Heckled on the markets, which Argentina calls the IMF to the rescue

The argentine President Mauricio Macri, at a press conference in Buenos Aires, on 10 April 2018 (Photo by EITAN ABRAMOVICH. AFP)

Return to the box IMF for Argentina, 17 years after its default in 2001: the third largest economy in Latin America has begun discussions with this organization to get funding so that its peso is devaluing.

“As a preventive measure, I decided to start discussions with the international monetary Fund so that it gives us a line of financial support”, has announced on Tuesday the chairman Mauricio Macri during a televised speech.

“We take the only possible path to exit the block, seeking to avoid a major economic crisis that would make us go back and cause trouble at all,” he added.

Started again in 2017 on the path of growth, Argentina had hoped this year to contain inflation to 15%, but the devaluation will undoubtedly boost the price increase.

Over a month, the peso has shrunk to about 10%.

Mauricio Macri, has been in power since the end of 2015, has indicated that they have already had an initial conversation with the director of the IMF, Christine Lagarde.

“Discussions have been initiated on the way to work together to strengthen the economy of Argentina and will be held very soon,” assured Ms Lagarde in a press release.

“We can’t yet disclose the amounts (as requested), but we agreed on a financial support from the IMF in Argentina”, stated the minister of Economy, Nicolas Dujovne, in a press conference.

According to the agency Bloomberg, the Argentine would have requested a credit of us $ 30 billion from the international body.

“It is necessary to take into account the fact that we are talking with an IMF very different from the one we experienced 20 years ago”, according to the minister.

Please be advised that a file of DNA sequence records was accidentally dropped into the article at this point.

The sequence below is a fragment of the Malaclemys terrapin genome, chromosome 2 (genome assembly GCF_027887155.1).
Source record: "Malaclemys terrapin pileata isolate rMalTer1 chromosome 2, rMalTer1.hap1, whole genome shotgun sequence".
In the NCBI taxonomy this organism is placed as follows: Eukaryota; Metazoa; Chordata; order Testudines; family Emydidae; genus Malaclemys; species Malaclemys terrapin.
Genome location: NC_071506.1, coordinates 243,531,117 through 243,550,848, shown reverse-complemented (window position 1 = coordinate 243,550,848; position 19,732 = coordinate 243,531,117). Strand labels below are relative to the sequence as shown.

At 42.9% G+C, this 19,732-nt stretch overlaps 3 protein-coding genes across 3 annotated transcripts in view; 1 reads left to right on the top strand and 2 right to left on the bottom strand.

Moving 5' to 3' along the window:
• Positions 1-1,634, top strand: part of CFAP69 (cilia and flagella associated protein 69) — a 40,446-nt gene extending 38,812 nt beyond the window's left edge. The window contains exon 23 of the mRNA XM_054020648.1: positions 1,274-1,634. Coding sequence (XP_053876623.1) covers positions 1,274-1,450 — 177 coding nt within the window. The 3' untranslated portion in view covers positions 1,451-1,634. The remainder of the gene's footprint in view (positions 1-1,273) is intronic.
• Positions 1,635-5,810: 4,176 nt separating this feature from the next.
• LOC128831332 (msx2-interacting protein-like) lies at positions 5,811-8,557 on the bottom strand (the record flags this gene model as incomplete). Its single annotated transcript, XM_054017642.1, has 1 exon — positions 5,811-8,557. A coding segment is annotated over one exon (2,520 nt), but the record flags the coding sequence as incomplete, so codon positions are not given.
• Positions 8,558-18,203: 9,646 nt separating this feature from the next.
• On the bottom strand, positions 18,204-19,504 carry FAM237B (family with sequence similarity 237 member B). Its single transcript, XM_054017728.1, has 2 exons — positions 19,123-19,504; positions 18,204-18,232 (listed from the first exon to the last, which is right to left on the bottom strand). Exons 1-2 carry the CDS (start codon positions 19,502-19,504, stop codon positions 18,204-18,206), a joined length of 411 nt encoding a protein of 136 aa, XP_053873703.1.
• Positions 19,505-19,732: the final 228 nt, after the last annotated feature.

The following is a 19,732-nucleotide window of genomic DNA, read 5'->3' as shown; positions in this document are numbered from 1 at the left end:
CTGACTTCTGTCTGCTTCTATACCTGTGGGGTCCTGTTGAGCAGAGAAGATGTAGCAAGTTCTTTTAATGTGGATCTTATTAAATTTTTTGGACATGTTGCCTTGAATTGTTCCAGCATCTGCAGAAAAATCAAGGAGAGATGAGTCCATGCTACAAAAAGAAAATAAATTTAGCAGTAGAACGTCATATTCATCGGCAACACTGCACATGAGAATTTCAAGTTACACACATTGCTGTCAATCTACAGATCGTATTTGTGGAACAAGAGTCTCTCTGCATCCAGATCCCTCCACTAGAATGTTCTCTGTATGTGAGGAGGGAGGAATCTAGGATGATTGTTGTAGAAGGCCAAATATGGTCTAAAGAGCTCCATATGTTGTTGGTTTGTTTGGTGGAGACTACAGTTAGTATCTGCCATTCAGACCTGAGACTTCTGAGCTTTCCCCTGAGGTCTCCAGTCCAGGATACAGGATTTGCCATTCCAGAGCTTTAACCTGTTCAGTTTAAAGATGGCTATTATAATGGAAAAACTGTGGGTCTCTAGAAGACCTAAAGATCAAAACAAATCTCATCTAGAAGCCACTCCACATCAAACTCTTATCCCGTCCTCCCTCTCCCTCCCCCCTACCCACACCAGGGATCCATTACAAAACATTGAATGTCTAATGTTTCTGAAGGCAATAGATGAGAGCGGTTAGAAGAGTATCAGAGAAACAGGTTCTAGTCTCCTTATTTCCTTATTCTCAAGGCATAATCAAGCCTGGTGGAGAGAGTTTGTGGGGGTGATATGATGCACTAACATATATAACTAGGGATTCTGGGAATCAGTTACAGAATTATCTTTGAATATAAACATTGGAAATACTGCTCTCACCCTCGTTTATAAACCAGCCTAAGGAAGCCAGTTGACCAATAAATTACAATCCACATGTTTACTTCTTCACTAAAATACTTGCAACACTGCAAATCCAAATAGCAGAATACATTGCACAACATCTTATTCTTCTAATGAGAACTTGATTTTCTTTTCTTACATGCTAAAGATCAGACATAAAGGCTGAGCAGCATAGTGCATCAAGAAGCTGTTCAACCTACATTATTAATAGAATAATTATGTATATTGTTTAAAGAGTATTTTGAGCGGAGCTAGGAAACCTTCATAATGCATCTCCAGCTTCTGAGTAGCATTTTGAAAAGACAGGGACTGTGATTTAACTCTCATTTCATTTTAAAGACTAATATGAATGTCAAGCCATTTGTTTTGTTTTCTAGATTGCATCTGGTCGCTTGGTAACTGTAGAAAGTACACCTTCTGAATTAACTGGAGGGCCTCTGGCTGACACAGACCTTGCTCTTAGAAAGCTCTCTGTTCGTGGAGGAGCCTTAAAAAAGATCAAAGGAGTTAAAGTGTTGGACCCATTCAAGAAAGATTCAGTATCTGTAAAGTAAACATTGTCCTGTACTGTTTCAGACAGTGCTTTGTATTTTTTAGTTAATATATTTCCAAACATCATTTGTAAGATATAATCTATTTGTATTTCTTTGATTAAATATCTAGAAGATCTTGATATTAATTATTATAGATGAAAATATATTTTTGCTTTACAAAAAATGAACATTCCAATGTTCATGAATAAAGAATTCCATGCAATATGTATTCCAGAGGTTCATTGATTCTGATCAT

17 years ago, more exactly, Argentina had been shaken by the worst financial crisis in its history, which was to fall successively four presidents in a week, and led the country in default of payment, a true national trauma.

In January 2006, Argentina had repaid its last credit from the IMF, to $ 9.6 billion.

– “New global scenario” –

The Argentines are wary of the IMF and they are many to accuse him of having endorsed the economic policies of the 1990s, which led to the bankruptcy of the 3rd economy of Latin America.

For the economist Marina Dal Pogetto, the recourse to the IMF, “is not a good new for Argentina”, “politically, this decision will not be without internal cost”.

“During the first two years (mandate, 2016 and 2017, we held an international context that is very favourable, but the context is changing” and “we are among the countries in the world most dependent on external funding,” justified Mr Macri.

The argentine peso, which at the opening of markets on Tuesday fell of 4.61% 23,41 pesos for a dollar, came back and was finally transferred to 2.66% on Tuesday, 22,94. The stock fell 3.85% on Tuesday.

The currency had tumbled by nearly 5% last week, under the effect of rising rates on u.s. Treasury bills, forcing the central Bank to raise its key rate to 40%, the highest level in the world.

But a rate as astronomical can affect the growth of the country, the third-largest economy in Latin America behind Brazil and Mexico, which had picked up in 2017 to 2.8%, after a fall in GDP of 2.3% in 2016.

After this shock therapy, as a measure to arrest the decline of the peso came into effect on Monday: it will force the banking institutions to re-market a portion of their reserves in greenbacks, about $ 2 billion.

By raising its key rate, the central Bank seeks to convince the Argentines put their money rather than buying the dollar, safe-haven currency when inflation is high. This would stop the devaluation of the peso.

The country is facing high inflation, 24.8% in 2017, it expects to reduce that to 15% this year, but the IMF is more pessimistic, expecting to 19.2 per cent.

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